If you do want areola surgery now, of course it is possible. A doughnut shaped ring around the outer edge can be removed so the diameter will be reduced. The nature of your scars after healing is difficult to predict, however, and your areolas may stretch again with pregnancy or just through the aging process.
These tradeoffs are exactly what you should discuss with a qualified plastic surgeon. If you are really bothered by your areolas now, it may be a good idea to move forward. But if you are indeed thinking of a mastopexy later in life, you may want to wait.
Elliot Jacobs, M.D.
New York Plastic Surgeon
Areolar reduction surgery
As has been clearly stated, it is possible to have an areolar reduction without a mastopexy. This is actually quite similar to a circumareolar mastopexy in technique and eventual scarring. The outer diameter matches the border of your areola, the inner circle is centered around your nipple measuring a smaller diameter (around 40 mm).
There are two trade-off's with this procedure
- The scar. This is generally of good quality but can look a little like a bulls-eye around your nipple.
- There is a little flattening of the central breast. Generally this improves significantly but may be a subtle permanent change.
Purse string works for areolar reduction
Areolar reduction could be performed without a mastopexy. The focus of the procedure is to make a circular incision around the areola and purse string the areola with a suture that is non absorbable and also hard to feel. Hope that helps!
Web reference: http://newportplastic.com/
Areolar Reduction is possible
Yes, if your areolae truly a concern to you, they can be reduced in diameter. You would have a scar going all the way around your areola to accomplish this. Although you certainly don't appear to need a mastopexy at this time, if in the future you did, you certainly could, even after a prior areolar reduction.I would also add that your areolae may stretch again during pregnancy -- I would advise to wait until after finishing all childbirth before pursuing this if you can wait.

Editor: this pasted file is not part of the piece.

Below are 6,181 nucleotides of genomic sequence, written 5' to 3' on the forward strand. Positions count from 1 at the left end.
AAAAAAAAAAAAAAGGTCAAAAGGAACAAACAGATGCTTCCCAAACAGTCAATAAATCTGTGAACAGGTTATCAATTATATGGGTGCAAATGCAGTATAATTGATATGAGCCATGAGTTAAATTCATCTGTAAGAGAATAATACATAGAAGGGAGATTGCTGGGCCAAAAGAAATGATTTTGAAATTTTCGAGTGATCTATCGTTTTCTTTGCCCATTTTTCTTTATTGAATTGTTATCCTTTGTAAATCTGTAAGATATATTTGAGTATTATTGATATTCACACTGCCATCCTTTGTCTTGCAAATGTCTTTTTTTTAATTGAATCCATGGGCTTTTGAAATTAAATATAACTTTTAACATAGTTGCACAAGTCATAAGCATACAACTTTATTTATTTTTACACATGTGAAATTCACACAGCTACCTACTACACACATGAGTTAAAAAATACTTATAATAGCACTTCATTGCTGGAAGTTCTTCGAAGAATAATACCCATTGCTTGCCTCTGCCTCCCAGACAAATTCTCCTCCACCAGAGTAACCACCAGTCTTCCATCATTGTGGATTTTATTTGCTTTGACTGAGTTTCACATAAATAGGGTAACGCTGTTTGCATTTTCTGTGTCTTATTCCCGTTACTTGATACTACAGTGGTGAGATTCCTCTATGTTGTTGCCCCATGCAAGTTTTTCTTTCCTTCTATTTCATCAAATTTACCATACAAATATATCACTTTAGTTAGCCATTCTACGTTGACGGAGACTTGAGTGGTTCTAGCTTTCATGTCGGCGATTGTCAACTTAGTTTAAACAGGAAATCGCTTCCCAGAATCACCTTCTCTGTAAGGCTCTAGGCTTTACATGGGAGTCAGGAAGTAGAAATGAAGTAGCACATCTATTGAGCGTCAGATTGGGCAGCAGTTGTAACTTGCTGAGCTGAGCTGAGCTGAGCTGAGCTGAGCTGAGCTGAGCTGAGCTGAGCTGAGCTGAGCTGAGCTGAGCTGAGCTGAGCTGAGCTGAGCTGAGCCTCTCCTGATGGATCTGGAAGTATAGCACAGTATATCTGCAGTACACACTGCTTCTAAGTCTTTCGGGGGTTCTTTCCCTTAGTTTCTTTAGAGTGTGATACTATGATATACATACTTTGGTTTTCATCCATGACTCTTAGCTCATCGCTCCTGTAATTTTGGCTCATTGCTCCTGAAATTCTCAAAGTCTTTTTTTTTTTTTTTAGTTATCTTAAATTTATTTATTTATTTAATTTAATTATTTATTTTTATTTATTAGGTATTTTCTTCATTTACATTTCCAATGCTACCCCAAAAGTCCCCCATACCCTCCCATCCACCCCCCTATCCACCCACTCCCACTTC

I do believe you can have areolar reduction alone.
Consult with a board-certified plastic surgeon who has lots of experience in breast surgery. In our Santa Rosa, California plastic surgery practice we have performed areolar reduction alone in selected cases with excellent results. It means having a scar around the entire areola, but the areola can be reduced in diameter quite significantly.
I do think you are a great candidate for areola reduction. You do not appear to need a breast lift or any other breast procedure. It is important to understand that there will be an incision/scar around the areola that will fade with time and that there is a risk of sensation change to the nipple also. I have had great success in areola reduction using a permanent gortex suture to limit stretching or widening of the reduction.
Web reference: http://www.drpaulgill.com
These answers are for educational purposes and should not be relied upon as a substitute for medical advice you may receive from your physician. If you have a medical emergency, please call 911. These answers do not constitute or initiate a patient/doctor relationship.